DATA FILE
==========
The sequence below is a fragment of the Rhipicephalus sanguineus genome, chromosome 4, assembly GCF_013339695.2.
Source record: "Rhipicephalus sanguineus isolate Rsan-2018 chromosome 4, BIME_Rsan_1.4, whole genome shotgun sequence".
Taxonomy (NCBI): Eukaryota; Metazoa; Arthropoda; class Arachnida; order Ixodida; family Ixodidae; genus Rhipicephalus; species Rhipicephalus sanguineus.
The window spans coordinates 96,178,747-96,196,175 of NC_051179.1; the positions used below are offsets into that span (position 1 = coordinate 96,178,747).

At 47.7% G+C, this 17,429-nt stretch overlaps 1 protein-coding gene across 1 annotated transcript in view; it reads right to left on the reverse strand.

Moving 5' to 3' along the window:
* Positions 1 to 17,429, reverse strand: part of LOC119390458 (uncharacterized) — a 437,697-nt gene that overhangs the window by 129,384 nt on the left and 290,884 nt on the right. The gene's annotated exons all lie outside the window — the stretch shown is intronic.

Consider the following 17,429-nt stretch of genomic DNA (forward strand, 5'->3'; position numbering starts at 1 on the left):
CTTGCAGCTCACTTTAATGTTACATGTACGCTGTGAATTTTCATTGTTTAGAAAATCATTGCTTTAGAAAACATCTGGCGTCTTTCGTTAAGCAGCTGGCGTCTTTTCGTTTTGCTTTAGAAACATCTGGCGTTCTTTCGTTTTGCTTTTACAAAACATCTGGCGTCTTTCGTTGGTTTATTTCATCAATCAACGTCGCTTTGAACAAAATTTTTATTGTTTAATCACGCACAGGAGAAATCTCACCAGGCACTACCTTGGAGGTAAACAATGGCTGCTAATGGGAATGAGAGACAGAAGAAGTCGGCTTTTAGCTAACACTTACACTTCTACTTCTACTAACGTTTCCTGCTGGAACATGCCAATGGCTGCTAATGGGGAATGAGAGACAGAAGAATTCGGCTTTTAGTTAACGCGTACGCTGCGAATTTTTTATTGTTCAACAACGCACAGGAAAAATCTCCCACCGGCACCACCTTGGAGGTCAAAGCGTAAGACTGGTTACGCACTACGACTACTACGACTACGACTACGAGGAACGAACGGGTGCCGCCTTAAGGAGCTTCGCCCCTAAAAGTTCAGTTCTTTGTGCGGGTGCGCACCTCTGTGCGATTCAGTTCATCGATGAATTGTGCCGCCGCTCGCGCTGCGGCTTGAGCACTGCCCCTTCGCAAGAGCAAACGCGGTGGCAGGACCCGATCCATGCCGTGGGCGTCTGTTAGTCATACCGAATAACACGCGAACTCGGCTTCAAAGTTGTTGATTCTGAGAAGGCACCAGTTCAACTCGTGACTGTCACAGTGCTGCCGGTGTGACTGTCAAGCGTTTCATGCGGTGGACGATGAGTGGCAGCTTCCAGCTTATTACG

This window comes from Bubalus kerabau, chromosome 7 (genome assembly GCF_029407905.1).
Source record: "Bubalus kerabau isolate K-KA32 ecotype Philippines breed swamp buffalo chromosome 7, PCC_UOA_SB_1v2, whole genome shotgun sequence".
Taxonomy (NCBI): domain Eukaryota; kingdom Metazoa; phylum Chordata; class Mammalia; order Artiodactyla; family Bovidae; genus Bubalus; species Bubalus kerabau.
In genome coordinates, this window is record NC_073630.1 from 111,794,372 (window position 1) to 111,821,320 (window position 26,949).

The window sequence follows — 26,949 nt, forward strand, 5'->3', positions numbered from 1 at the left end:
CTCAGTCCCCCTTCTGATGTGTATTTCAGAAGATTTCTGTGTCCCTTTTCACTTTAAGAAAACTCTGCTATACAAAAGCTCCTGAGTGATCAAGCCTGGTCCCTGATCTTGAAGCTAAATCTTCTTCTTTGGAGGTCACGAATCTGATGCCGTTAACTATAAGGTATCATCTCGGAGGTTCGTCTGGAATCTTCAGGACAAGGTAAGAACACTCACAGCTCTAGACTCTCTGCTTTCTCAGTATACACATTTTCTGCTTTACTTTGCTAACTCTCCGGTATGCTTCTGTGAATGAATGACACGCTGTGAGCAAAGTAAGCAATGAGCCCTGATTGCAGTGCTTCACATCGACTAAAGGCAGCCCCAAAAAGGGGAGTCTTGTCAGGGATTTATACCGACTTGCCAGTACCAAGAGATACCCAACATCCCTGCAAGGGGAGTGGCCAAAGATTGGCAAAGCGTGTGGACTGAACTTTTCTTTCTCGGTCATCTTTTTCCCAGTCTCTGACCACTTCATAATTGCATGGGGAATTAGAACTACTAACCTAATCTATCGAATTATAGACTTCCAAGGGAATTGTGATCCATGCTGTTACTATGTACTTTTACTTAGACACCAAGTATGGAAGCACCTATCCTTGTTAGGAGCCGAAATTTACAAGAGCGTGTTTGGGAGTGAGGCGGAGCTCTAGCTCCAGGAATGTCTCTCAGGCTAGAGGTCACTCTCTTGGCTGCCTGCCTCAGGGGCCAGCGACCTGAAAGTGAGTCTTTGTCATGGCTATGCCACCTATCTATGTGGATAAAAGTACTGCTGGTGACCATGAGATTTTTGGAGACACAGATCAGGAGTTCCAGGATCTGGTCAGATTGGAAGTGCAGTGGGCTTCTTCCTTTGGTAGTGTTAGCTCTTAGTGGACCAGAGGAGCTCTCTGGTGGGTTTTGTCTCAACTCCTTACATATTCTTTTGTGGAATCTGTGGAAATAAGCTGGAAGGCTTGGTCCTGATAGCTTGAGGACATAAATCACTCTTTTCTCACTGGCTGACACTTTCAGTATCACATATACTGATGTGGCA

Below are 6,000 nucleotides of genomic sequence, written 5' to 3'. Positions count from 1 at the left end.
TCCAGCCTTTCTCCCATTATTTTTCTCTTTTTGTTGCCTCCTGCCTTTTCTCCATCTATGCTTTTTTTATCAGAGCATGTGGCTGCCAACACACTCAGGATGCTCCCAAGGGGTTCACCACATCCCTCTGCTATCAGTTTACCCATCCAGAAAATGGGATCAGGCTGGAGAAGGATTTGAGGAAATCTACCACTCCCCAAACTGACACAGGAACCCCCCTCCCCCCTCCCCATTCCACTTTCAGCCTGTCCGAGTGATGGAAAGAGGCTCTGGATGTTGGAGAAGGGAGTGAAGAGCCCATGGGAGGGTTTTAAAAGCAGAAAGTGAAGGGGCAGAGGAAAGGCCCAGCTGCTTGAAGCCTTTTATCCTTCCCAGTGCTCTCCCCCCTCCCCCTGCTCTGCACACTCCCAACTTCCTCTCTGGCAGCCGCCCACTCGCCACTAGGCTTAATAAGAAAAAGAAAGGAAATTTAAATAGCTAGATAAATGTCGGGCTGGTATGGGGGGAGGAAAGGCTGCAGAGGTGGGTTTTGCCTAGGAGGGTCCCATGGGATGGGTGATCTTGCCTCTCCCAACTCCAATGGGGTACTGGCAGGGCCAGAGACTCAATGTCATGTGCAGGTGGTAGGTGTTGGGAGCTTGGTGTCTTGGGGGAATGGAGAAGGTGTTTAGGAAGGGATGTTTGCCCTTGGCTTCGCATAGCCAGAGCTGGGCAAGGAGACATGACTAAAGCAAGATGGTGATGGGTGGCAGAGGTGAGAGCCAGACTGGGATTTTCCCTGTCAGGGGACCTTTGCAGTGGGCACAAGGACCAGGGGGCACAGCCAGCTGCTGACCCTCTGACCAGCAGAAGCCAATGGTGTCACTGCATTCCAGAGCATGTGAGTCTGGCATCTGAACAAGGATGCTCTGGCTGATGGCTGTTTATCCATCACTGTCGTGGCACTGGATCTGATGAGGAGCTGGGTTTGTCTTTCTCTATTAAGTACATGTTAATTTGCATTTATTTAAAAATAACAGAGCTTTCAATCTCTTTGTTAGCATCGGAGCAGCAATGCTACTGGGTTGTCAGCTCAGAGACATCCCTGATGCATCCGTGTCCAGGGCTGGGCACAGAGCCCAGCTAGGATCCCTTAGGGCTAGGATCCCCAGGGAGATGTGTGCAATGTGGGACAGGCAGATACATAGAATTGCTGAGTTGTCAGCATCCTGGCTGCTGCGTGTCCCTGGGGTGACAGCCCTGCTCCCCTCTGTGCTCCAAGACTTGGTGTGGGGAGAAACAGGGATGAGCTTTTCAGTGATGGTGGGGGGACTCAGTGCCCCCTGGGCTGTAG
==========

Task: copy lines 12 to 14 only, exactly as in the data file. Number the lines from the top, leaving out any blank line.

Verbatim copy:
Taxonomy (NCBI): domain Eukaryota; kingdom Metazoa; phylum Chordata; class Mammalia; order Artiodactyla; family Bovidae; genus Bubalus; species Bubalus kerabau.
In genome coordinates, this window is record NC_073630.1 from 111,794,372 (window position 1) to 111,821,320 (window position 26,949).

The window sequence follows — 26,949 nt, forward strand, 5'->3', positions numbered from 1 at the left end: